“Those [children] with military connections were more likely to report depressive symptoms and suicidal ideation….Findings emphasize the increased risk of mental health issues among youth with parents (and siblings) in the military.” Journal of Adolescent Health
Given that sobering commentary, I am thankful that the Department of Defense has finally proposed new mental health regulations, not only impacting children but all ten million beneficiaries in the Military Health System. In February, the Department of Defense published proposed regulations, accessible here:. While there is much to applaud in these changes, there is also a need to provide feedback on these proposed regulations (due 1 April).
The National Association for Children’s Behavioral Health (NACBH), part of our TRICARE for Kids Coalition, has been advocating for years to improve mental health treatment for military children and was the lead organization responding to these proposed regulations for our coalition [I highly recommend reviewing NACBH’s commentary (pages 11-14) in our coalition’s response to DOD’s evaluation of its military pediatric care to understand some of the most pressing issues military children face in accessing behavioral health treatment].
NACBH’s draft comments on these proposed regulations are accessible through this Drop Box Link. NACBH’s feedback is extensive. Below, I highlight three primary points:
- The Department of Defense is not subject to the Mental Health Parity and Addiction Equity Act (MHPAEA) of 2008 or the Patient Protection and Affordable Care Act (PPACA) (commonly referred to as Obamacare). NACBH notes that the proposed regulations should better conform to those pieces of legislation. Surely, our service members and their families are worth it.
- The proposed rule does not allow for intensive outpatient treatment or partial hospitalization programs for TRICARE beneficiaries who are younger than 13 years of age. Responding, Children’s Hospital of Philadelphia noted “Much like preschool programs have proven successful at improving a child’s academic performance throughout their academic career, it is also true that early mental health intervention and treatment provides significant health benefits throughout a child’s life span.” In their commentary, NACBH noted “There is no clinical evidence to support this arbitrary age restriction….We strongly urge the Department to remove the age restriction and the resulting risk that military families will have to choose between accepting an inadequate level of care or allowing their children to leave the family home for more intensive treatment than is needed.”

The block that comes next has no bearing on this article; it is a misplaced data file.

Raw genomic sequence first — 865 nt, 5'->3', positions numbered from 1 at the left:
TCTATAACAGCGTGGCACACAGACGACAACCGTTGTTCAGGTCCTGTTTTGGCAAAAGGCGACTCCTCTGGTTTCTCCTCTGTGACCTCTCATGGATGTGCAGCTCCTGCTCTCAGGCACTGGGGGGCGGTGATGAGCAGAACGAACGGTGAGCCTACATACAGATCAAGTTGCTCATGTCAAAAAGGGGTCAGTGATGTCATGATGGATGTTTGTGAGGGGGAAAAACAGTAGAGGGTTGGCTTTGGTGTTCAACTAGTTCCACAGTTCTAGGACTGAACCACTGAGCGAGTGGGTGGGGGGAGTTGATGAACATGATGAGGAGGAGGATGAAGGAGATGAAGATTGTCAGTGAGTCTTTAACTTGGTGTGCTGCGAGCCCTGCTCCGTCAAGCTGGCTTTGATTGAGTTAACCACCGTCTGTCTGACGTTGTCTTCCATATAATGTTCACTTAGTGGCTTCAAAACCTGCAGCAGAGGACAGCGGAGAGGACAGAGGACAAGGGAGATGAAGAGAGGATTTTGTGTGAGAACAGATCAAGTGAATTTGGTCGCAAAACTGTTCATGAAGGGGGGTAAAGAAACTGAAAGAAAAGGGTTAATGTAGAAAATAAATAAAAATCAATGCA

- While the proposed rule would remove the outdated and overly detailed standards and certification process that has kept providers from participating in TRICARE (residential treatment centers, in particular), DoD clearly intend to put new standards and some sort of certification in place instead, which could have the same effect.
These are significant changes, many of them much needed and long overdue, and many of them which need to be reconsidered and rewritten. The important thing is that you comment and have your voice heard. For those who wish to comment, you can do so here.
One observation for your consideration…for all the concern our society has about mental health, particularly suicide prevention, the lack of focus on these regulations is disappointing. Given the seriousness of this issue, I would have expected many, many more comments to date. Hopefully, your help in spreading the word about these changes will make a difference.
Our military families are worth it.
About the Author: Jeremy Hilton is a Navy veteran, Air Force spouse, author, and advocate. He helped repeal the COLA cuts in the 2013 BCA as a #KeepYourPromise cofounder and is currently working to reform military pediatric healthcare as a “TRICARE for Kids” Champion. Jeremy has written for Time, Huffington Post, Military Spouse magazine, USAA, and Exceptional Parent magazine.